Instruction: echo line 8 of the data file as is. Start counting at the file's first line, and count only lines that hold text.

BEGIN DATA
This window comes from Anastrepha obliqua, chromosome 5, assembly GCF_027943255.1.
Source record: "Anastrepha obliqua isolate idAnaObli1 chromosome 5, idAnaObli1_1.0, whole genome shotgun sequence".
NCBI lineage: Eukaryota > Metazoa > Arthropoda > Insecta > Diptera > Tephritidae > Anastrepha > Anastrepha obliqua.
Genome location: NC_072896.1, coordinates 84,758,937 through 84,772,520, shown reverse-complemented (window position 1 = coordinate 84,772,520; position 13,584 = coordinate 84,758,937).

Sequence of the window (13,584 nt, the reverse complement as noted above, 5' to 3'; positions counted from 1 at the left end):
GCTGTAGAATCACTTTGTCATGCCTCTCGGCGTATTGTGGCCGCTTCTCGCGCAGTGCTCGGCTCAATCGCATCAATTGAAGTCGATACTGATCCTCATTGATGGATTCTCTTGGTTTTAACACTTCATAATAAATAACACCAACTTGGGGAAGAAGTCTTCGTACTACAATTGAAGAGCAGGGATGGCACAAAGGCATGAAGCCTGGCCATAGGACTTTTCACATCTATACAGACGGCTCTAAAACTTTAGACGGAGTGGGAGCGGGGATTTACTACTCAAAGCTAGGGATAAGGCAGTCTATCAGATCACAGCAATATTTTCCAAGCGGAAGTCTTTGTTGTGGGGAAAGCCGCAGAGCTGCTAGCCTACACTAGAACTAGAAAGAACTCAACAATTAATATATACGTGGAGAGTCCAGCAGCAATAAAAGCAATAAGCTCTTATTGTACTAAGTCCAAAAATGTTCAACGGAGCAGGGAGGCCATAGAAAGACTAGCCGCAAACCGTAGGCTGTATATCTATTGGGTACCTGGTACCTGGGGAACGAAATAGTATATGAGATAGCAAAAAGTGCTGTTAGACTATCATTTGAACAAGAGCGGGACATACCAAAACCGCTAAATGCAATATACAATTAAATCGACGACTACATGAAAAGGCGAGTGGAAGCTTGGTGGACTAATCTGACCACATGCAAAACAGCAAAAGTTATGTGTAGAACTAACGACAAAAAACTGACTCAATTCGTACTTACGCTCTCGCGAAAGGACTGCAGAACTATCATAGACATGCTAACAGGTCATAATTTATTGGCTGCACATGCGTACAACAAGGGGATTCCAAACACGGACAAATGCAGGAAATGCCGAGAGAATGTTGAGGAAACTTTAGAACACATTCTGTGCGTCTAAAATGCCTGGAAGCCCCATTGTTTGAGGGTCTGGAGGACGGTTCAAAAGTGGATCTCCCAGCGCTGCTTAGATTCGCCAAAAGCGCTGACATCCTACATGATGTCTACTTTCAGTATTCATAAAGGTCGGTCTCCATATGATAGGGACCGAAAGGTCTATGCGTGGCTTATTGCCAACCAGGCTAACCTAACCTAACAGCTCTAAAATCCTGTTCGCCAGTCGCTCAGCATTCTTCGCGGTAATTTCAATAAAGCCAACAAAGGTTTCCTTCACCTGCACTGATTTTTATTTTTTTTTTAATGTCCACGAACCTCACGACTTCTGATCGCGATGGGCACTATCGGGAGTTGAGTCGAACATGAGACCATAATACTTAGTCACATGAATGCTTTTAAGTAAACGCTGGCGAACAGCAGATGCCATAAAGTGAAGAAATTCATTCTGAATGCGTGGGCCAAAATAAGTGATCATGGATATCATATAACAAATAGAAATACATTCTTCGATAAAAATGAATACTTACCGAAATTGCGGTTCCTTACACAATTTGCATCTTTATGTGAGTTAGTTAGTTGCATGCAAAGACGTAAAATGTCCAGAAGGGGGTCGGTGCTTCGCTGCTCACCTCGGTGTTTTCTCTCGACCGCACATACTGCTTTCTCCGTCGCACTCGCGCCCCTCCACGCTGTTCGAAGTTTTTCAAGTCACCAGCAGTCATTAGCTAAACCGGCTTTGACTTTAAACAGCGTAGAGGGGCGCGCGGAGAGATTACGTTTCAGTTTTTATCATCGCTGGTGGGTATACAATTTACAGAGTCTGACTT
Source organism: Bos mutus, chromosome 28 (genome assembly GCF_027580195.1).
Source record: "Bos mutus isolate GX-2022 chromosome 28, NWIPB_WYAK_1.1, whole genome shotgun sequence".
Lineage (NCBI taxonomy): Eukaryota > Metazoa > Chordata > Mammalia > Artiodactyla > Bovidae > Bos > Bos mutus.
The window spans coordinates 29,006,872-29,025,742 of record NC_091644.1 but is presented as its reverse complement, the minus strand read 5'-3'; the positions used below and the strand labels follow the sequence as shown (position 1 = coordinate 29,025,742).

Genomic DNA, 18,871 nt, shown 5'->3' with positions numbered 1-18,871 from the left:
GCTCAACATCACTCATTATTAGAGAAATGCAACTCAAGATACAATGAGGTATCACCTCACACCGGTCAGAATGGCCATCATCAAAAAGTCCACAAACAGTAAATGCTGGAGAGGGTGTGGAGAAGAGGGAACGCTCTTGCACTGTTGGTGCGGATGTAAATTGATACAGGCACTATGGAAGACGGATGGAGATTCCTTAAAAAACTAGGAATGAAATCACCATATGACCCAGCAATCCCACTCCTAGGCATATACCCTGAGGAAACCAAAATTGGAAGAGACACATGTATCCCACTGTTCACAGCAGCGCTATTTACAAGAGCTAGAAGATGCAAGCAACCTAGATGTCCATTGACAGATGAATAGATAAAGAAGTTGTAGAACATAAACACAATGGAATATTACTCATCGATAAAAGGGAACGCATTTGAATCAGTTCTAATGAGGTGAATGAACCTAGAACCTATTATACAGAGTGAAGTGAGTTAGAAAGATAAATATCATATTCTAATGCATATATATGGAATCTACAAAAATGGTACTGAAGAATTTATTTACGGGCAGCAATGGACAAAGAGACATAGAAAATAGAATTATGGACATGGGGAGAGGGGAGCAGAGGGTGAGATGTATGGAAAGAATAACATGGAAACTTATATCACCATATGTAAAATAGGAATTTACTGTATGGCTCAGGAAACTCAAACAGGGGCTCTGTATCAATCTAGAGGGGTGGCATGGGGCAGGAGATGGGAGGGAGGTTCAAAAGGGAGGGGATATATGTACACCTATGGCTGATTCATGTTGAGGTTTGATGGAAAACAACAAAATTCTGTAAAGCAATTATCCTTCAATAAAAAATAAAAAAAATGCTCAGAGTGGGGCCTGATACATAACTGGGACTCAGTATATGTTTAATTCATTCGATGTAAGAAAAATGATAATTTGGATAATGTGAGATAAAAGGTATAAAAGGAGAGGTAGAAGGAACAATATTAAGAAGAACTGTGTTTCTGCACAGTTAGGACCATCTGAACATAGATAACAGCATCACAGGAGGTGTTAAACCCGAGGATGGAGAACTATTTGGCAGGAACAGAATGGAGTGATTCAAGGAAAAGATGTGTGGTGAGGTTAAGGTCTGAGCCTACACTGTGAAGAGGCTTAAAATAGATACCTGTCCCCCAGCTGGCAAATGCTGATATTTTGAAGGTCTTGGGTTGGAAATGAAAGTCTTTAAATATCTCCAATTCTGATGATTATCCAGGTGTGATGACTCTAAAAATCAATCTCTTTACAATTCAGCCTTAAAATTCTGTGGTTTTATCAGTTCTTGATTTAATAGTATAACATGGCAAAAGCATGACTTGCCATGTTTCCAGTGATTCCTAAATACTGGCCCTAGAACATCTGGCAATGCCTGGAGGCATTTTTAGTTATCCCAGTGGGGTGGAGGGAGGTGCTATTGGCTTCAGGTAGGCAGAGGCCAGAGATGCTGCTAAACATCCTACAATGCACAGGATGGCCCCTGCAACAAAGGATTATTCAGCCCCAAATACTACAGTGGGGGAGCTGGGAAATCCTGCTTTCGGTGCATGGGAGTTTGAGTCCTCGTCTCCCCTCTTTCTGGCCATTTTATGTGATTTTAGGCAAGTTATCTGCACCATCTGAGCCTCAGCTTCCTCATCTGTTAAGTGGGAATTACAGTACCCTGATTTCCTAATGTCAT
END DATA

Source record: "Bos mutus isolate GX-2022 chromosome 28, NWIPB_WYAK_1.1, whole genome shotgun sequence".